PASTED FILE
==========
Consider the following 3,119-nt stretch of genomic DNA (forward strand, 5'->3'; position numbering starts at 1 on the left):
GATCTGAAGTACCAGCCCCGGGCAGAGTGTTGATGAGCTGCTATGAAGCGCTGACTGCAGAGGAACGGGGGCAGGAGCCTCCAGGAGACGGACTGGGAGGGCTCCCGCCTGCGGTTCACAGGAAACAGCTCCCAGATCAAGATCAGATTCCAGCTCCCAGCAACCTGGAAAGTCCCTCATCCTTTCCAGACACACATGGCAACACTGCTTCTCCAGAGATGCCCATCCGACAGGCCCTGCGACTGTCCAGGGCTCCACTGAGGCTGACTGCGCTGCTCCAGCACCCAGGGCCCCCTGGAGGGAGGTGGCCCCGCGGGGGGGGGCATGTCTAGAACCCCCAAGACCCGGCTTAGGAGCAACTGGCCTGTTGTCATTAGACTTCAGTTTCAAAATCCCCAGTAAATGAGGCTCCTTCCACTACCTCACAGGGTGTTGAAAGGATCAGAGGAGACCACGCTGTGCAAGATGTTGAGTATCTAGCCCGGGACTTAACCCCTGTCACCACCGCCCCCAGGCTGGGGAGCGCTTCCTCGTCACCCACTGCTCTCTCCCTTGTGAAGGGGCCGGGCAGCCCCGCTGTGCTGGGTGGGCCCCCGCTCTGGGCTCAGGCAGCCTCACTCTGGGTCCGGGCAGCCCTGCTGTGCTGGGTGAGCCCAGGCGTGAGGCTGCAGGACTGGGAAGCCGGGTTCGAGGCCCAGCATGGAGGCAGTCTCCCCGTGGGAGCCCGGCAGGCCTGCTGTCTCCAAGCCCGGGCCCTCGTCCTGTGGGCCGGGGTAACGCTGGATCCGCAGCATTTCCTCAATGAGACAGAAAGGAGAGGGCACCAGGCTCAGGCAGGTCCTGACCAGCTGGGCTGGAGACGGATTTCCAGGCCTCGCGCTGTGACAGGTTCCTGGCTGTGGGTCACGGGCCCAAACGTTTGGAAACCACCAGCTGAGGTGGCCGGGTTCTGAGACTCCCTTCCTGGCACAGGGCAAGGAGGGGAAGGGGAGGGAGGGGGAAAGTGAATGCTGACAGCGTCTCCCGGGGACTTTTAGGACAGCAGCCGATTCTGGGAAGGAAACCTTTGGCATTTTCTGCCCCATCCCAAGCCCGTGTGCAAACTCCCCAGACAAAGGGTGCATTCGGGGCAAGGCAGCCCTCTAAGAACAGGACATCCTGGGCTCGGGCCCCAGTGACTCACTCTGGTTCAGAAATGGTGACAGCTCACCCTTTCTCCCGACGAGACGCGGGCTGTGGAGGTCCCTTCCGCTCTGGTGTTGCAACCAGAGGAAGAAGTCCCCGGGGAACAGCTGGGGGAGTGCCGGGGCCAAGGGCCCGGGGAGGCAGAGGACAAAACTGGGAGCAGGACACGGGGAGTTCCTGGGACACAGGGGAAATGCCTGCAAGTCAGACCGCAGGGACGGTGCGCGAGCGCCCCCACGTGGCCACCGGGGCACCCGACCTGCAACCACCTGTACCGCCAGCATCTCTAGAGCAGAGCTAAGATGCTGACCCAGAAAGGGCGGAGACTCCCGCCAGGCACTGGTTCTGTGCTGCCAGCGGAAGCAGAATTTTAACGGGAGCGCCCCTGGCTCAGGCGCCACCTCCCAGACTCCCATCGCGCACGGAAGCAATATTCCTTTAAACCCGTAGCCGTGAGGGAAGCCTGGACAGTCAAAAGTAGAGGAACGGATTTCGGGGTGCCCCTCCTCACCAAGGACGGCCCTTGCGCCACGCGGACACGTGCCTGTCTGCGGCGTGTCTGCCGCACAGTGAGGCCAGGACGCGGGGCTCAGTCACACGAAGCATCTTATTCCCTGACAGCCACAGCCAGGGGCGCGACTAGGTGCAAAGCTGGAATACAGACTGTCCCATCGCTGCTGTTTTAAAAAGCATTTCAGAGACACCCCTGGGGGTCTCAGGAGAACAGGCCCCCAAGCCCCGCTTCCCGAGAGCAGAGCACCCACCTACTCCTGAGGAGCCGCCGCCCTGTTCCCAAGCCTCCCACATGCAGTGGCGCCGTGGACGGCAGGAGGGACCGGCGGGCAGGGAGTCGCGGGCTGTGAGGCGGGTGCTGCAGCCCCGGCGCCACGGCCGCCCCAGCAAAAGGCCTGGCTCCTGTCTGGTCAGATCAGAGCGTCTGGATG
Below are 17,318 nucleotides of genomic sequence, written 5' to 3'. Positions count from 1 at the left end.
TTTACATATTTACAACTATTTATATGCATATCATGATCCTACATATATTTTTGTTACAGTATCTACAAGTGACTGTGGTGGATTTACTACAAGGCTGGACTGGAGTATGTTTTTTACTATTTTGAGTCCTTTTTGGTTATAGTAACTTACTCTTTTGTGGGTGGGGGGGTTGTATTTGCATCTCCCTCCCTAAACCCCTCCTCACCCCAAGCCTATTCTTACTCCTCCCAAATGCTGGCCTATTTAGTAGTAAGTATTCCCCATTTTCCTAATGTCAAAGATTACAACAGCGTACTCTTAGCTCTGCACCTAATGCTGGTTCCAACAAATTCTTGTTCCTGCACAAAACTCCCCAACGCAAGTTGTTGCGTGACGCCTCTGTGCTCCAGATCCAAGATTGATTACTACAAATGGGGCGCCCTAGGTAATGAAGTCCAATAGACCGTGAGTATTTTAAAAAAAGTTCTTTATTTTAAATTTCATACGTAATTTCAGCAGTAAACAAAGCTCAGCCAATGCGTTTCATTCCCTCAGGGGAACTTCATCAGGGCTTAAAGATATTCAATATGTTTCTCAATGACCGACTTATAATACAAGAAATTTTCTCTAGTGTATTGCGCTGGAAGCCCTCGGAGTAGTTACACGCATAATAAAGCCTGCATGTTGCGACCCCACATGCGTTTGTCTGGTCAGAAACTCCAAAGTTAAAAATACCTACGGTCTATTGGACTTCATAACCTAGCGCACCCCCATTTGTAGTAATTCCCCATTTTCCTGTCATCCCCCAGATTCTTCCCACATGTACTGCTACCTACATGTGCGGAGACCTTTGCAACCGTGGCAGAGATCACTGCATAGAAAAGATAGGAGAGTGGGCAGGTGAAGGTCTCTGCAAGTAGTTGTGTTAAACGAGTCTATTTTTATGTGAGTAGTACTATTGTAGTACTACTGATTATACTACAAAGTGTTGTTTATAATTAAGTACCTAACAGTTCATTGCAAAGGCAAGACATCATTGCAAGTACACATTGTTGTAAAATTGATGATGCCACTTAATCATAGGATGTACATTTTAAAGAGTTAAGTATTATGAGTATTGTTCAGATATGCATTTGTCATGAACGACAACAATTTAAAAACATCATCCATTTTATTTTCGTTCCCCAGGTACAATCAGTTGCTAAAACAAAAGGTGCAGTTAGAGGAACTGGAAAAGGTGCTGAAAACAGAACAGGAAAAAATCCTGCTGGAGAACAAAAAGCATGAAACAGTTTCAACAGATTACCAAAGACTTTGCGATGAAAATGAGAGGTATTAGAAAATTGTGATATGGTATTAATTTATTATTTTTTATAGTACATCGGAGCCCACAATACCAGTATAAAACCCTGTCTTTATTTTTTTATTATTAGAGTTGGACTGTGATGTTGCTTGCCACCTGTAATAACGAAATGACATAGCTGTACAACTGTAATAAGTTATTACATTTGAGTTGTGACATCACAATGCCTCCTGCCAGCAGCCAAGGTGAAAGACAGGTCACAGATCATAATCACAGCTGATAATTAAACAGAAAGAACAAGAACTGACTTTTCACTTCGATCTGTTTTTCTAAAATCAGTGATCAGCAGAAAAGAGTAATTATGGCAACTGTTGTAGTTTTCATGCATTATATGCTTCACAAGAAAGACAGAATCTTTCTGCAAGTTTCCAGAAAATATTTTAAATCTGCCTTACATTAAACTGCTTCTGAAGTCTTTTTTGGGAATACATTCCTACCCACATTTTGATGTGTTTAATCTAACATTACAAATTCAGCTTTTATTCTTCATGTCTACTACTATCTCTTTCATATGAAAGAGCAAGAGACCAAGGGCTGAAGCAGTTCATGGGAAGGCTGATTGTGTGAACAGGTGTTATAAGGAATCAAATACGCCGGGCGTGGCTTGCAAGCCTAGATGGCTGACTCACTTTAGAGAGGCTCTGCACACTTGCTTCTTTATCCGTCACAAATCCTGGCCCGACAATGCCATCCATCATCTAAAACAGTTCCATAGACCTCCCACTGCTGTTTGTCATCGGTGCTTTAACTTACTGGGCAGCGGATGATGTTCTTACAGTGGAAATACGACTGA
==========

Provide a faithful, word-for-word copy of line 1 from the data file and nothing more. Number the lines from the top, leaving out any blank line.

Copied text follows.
Consider the following 3,119-nt stretch of genomic DNA (forward strand, 5'->3'; position numbering starts at 1 on the left):